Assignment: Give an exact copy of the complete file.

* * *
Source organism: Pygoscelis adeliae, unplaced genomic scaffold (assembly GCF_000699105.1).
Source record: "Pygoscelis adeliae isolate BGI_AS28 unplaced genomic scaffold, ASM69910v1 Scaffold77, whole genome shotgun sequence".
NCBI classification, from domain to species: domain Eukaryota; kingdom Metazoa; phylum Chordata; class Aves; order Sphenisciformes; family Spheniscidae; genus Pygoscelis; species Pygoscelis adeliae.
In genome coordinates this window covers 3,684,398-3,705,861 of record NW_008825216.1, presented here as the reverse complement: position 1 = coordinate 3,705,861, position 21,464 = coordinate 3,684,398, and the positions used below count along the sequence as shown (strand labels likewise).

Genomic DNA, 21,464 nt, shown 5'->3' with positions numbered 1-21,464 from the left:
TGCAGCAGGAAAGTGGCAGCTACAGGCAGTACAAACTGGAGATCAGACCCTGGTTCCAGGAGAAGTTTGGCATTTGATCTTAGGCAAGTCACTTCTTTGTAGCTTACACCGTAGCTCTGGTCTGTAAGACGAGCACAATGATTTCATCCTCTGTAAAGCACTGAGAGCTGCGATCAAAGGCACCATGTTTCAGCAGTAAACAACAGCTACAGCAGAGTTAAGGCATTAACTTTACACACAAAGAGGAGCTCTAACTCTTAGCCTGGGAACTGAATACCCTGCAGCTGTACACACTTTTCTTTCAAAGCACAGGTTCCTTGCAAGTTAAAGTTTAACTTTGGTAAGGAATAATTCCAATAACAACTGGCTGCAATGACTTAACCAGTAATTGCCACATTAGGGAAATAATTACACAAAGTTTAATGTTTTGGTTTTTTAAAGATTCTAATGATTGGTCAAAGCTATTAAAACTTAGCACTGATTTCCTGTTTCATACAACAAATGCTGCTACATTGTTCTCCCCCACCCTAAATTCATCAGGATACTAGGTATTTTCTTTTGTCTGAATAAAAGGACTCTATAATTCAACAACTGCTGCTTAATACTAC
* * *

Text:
Source organism: Pygoscelis adeliae, unplaced genomic scaffold (assembly GCF_000699105.1).
Source record: "Pygoscelis adeliae isolate BGI_AS28 unplaced genomic scaffold, ASM69910v1 Scaffold77, whole genome shotgun sequence".
NCBI classification, from domain to species: domain Eukaryota; kingdom Metazoa; phylum Chordata; class Aves; order Sphenisciformes; family Spheniscidae; genus Pygoscelis; species Pygoscelis adeliae.
In genome coordinates this window covers 3,684,398-3,705,861 of record NW_008825216.1, presented here as the reverse complement: position 1 = coordinate 3,705,861, position 21,464 = coordinate 3,684,398, and the positions used below count along the sequence as shown (strand labels likewise).

Genomic DNA, 21,464 nt, shown 5'->3' with positions numbered 1-21,464 from the left:
TGCAGCAGGAAAGTGGCAGCTACAGGCAGTACAAACTGGAGATCAGACCCTGGTTCCAGGAGAAGTTTGGCATTTGATCTTAGGCAAGTCACTTCTTTGTAGCTTACACCGTAGCTCTGGTCTGTAAGACGAGCACAATGATTTCATCCTCTGTAAAGCACTGAGAGCTGCGATCAAAGGCACCATGTTTCAGCAGTAAACAACAGCTACAGCAGAGTTAAGGCATTAACTTTACACACAAAGAGGAGCTCTAACTCTTAGCCTGGGAACTGAATACCCTGCAGCTGTACACACTTTTCTTTCAAAGCACAGGTTCCTTGCAAGTTAAAGTTTAACTTTGGTAAGGAATAATTCCAATAACAACTGGCTGCAATGACTTAACCAGTAATTGCCACATTAGGGAAATAATTACACAAAGTTTAATGTTTTGGTTTTTTAAAGATTCTAATGATTGGTCAAAGCTATTAAAACTTAGCACTGATTTCCTGTTTCATACAACAAATGCTGCTACATTGTTCTCCCCCACCCTAAATTCATCAGGATACTAGGTATTTTCTTTTGTCTGAATAAAAGGACTCTATAATTCAACAACTGCTGCTTAATACTAC